The Silent Inning

Help your defense’s communication, reactions and leadership — without saying a word

Dan Spring

| 4 min read

The Silent Inning is exactly what it sounds like: for one full defensive inning, the coaches won’t say anything from the dugout. Nothing.

The point of the exercise is threefold:

Players must take charge of the pre-pitch communication. Without a coach reminding them to get down and ready or where the play is, the team must talk to each other, and vocal leaders will start to emerge.

Once the ball is hit, the players must call out where the play is, must set up a cut-off on their own, make sure all bases are covered and backed up on their own, etc. If coaches are always calling out directions from the dugout, how do we know if our team truly understands the game, or if they’re just following orders?

If there is any adversity during the inning (a pitcher struggles to throw strikes, a player makes an error, a player throws to the wrong base, etc), the players must communicate with each other to keep the focus and positivity up for the entire inning. Leadership on the field, rather than from the dugout, is an absolutely essential component of any successful team (at all levels of the game), but sometimes we as coaches don’t give our players the space to take charge on their own. I love nothing more than seeing a youth catcher, on their own, walk out to the mound to chat with a pitcher who might be struggling with their command or a young pitcher step off the mound to pump up the shortstop after a ground ball went through the legs and into the outfield.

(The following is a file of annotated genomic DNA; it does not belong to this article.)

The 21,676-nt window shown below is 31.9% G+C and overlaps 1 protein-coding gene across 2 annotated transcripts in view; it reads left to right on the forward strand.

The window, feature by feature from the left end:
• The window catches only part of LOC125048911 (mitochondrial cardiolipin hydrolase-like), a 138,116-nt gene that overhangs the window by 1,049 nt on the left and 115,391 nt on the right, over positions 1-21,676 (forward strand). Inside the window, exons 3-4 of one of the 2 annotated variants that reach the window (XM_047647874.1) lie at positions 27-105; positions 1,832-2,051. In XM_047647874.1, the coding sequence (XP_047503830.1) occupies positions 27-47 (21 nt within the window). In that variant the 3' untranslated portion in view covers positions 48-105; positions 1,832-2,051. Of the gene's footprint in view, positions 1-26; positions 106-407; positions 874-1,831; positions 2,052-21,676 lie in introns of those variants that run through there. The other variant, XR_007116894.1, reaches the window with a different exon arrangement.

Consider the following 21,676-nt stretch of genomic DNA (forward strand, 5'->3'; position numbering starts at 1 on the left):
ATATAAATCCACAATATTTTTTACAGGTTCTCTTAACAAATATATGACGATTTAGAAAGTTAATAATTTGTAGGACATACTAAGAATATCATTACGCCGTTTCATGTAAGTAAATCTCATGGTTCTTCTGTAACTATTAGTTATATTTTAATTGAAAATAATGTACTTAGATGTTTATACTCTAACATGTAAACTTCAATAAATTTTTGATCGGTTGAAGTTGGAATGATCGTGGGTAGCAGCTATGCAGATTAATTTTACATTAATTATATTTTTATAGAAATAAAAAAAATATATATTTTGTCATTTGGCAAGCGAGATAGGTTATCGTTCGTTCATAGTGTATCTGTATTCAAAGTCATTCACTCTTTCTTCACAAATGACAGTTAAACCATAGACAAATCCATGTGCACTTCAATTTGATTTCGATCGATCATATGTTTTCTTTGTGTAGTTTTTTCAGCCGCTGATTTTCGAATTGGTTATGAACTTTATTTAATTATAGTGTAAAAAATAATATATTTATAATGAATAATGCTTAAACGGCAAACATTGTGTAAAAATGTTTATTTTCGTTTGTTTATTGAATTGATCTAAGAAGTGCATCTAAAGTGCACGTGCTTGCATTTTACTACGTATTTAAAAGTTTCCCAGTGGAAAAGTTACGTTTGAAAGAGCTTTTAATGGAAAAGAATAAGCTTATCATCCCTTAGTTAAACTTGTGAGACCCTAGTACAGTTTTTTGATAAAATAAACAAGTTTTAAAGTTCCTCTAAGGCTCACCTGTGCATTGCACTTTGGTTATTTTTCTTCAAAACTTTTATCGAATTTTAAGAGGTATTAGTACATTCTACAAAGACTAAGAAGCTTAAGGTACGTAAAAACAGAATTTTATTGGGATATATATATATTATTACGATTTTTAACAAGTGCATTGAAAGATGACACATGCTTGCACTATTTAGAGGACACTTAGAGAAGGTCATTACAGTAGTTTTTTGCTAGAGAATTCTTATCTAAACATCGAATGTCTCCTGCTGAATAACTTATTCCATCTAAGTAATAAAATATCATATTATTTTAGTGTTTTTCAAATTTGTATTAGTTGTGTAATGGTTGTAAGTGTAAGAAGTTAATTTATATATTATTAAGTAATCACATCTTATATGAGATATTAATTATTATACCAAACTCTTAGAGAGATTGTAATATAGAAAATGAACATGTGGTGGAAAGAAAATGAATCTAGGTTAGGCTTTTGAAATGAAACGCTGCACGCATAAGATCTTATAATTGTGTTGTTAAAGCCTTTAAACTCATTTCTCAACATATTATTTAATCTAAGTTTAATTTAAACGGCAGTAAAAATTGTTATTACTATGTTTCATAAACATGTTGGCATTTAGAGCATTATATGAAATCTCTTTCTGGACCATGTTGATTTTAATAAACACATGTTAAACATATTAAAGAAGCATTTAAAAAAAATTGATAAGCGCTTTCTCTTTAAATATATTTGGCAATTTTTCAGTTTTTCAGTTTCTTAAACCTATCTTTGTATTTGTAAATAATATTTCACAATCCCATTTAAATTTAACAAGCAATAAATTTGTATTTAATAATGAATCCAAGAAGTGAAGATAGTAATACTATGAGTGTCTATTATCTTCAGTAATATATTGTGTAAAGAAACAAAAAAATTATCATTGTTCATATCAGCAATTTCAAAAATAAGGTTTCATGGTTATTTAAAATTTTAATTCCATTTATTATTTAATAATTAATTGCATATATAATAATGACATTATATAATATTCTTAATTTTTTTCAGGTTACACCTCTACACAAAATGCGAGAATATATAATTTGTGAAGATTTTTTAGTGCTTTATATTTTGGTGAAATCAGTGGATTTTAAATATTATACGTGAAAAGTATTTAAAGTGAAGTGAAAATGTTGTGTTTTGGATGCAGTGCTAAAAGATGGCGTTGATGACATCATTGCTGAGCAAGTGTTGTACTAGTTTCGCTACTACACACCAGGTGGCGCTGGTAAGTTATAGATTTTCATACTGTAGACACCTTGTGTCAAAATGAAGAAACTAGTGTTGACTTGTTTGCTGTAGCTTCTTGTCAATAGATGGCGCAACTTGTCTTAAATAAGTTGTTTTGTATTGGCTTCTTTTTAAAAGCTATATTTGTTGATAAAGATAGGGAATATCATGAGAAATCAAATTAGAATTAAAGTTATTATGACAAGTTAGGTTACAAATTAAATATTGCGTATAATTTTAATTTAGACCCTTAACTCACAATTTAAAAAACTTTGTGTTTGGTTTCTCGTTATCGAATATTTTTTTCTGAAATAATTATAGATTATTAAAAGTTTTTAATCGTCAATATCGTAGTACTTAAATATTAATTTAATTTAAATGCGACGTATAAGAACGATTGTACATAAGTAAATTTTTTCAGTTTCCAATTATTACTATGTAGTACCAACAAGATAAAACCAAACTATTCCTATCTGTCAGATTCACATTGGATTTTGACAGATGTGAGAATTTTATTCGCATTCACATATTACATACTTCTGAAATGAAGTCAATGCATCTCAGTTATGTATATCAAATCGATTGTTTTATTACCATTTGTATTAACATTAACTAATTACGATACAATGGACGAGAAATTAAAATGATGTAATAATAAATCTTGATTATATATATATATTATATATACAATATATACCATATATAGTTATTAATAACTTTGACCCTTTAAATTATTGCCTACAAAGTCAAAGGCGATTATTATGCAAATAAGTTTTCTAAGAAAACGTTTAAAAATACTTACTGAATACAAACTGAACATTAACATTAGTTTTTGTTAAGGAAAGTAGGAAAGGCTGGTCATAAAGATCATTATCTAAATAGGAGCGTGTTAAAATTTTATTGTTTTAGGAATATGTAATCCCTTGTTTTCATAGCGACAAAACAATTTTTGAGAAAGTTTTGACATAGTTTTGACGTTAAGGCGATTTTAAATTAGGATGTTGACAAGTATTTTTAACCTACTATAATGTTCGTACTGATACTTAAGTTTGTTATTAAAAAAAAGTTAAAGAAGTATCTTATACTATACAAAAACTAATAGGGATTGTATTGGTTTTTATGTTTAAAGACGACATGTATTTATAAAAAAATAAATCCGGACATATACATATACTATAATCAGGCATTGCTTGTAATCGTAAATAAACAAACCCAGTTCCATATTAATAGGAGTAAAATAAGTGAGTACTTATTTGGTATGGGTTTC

As a coach, this is not easy to do. You’re going to have the urge to encourage your players from the dugout if they’re in need of positive energy. You’re going to want to yell out a reminder to cover a base if it’s not getting covered. You’re going to want to direct your 2nd basemen to be the cutoff on a base hit to right when he forgets his role. Resist, resist, resist!

As hard as it may be, give your team the opportunity to do these things on their own. They’ll be better for it.

They’ll start to learn to take control of the game from between the lines.

They’ll start to learn how to positively communicate with each other when someone makes a mistake.

They’ll start to learn how to recognize when a teammate is struggling and have the internal motivation to help lift their spirits.

They’ll start to think more intently about where the play is going before the pitch and how to react after the ball is put in play.

And most importantly, they’ll take ownership of their experience.

The Silent Inning could be ugly at first (maybe try it in a practice or scrimmage before giving it a go in a game), but I promise that as you create more space for your players with your silence, your team will start to naturally fill that leadership, communication, and positivity vacuum.

And then, hopefully, the Silent Inning can then start to turn into The Silent Innings!

Note: This won’t work at the Tee Ball and Rookie/Farm levels and might be effective at the Minor level, but generally speaking is best for Intermediate and Major level players.

Dan Spring is the founder and director of operations for Spring Training Sports, in Los Angeles County. This post originally appeared on his site,

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